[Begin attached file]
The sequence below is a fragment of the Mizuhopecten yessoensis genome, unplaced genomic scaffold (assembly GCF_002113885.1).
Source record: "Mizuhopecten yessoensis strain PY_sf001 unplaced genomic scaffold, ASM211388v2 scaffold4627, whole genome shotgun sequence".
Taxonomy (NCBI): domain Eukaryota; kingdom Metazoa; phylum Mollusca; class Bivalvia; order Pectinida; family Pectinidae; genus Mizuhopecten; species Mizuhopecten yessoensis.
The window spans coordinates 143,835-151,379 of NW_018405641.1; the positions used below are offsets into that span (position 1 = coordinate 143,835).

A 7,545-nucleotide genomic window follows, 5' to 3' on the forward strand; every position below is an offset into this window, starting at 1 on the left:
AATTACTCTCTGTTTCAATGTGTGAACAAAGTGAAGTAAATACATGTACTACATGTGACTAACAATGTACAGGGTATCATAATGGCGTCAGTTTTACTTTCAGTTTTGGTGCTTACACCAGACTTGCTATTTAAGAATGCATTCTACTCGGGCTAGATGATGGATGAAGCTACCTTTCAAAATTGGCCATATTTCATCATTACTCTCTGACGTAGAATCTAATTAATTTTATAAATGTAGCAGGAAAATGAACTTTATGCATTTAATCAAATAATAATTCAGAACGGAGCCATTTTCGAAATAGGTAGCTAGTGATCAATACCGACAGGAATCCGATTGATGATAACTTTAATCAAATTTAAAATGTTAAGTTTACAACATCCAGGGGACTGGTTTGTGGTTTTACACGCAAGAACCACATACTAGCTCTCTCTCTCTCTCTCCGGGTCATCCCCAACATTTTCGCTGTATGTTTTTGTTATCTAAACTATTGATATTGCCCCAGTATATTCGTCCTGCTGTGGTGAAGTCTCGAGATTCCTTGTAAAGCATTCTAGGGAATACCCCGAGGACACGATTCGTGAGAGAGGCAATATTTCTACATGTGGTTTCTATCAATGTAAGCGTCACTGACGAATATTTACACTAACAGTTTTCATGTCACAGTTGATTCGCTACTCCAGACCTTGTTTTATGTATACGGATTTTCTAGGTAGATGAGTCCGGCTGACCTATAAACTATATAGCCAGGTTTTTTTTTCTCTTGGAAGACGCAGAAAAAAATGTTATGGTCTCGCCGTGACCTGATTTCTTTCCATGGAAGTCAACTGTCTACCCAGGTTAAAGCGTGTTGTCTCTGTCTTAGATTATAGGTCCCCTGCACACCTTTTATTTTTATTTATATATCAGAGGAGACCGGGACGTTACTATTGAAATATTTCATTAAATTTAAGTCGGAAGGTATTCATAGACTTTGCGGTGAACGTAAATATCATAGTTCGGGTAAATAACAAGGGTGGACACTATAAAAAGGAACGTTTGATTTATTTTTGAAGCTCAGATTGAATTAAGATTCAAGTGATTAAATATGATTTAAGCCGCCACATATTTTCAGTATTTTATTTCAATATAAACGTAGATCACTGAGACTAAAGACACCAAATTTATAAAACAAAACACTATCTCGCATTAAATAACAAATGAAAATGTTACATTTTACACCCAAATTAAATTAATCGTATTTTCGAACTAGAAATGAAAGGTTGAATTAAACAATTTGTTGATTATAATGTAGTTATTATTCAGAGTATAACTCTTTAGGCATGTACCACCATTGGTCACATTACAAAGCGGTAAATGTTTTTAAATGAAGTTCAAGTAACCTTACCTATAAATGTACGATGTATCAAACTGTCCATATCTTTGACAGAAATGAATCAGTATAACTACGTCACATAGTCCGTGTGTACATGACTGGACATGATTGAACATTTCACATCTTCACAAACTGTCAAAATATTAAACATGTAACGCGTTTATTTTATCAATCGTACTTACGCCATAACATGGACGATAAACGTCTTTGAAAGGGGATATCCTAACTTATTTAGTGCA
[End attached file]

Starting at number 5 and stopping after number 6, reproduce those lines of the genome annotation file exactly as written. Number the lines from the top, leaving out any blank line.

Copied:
A 7,545-nucleotide genomic window follows, 5' to 3' on the forward strand; every position below is an offset into this window, starting at 1 on the left:
AATTACTCTCTGTTTCAATGTGTGAACAAAGTGAAGTAAATACATGTACTACATGTGACTAACAATGTACAGGGTATCATAATGGCGTCAGTTTTACTTTCAGTTTTGGTGCTTACACCAGACTTGCTATTTAAGAATGCATTCTACTCGGGCTAGATGATGGATGAAGCTACCTTTCAAAATTGGCCATATTTCATCATTACTCTCTGACGTAGAATCTAATTAATTTTATAAATGTAGCAGGAAAATGAACTTTATGCATTTAATCAAATAATAATTCAGAACGGAGCCATTTTCGAAATAGGTAGCTAGTGATCAATACCGACAGGAATCCGATTGATGATAACTTTAATCAAATTTAAAATGTTAAGTTTACAACATCCAGGGGACTGGTTTGTGGTTTTACACGCAAGAACCACATACTAGCTCTCTCTCTCTCTCTCCGGGTCATCCCCAACATTTTCGCTGTATGTTTTTGTTATCTAAACTATTGATATTGCCCCAGTATATTCGTCCTGCTGTGGTGAAGTCTCGAGATTCCTTGTAAAGCATTCTAGGGAATACCCCGAGGACACGATTCGTGAGAGAGGCAATATTTCTACATGTGGTTTCTATCAATGTAAGCGTCACTGACGAATATTTACACTAACAGTTTTCATGTCACAGTTGATTCGCTACTCCAGACCTTGTTTTATGTATACGGATTTTCTAGGTAGATGAGTCCGGCTGACCTATAAACTATATAGCCAGGTTTTTTTTTCTCTTGGAAGACGCAGAAAAAAATGTTATGGTCTCGCCGTGACCTGATTTCTTTCCATGGAAGTCAACTGTCTACCCAGGTTAAAGCGTGTTGTCTCTGTCTTAGATTATAGGTCCCCTGCACACCTTTTATTTTTATTTATATATCAGAGGAGACCGGGACGTTACTATTGAAATATTTCATTAAATTTAAGTCGGAAGGTATTCATAGACTTTGCGGTGAACGTAAATATCATAGTTCGGGTAAATAACAAGGGTGGACACTATAAAAAGGAACGTTTGATTTATTTTTGAAGCTCAGATTGAATTAAGATTCAAGTGATTAAATATGATTTAAGCCGCCACATATTTTCAGTATTTTATTTCAATATAAACGTAGATCACTGAGACTAAAGACACCAAATTTATAAAACAAAACACTATCTCGCATTAAATAACAAATGAAAATGTTACATTTTACACCCAAATTAAATTAATCGTATTTTCGAACTAGAAATGAAAGGTTGAATTAAACAATTTGTTGATTATAATGTAGTTATTATTCAGAGTATAACTCTTTAGGCATGTACCACCATTGGTCACATTACAAAGCGGTAAATGTTTTTAAATGAAGTTCAAGTAACCTTACCTATAAATGTACGATGTATCAAACTGTCCATATCTTTGACAGAAATGAATCAGTATAACTACGTCACATAGTCCGTGTGTACATGACTGGACATGATTGAACATTTCACATCTTCACAAACTGTCAAAATATTAAACATGTAACGCGTTTATTTTATCAATCGTACTTACGCCATAACATGGACGATAAACGTCTTTGAAAGGGGATATCCTAACTTATTTAGTGCA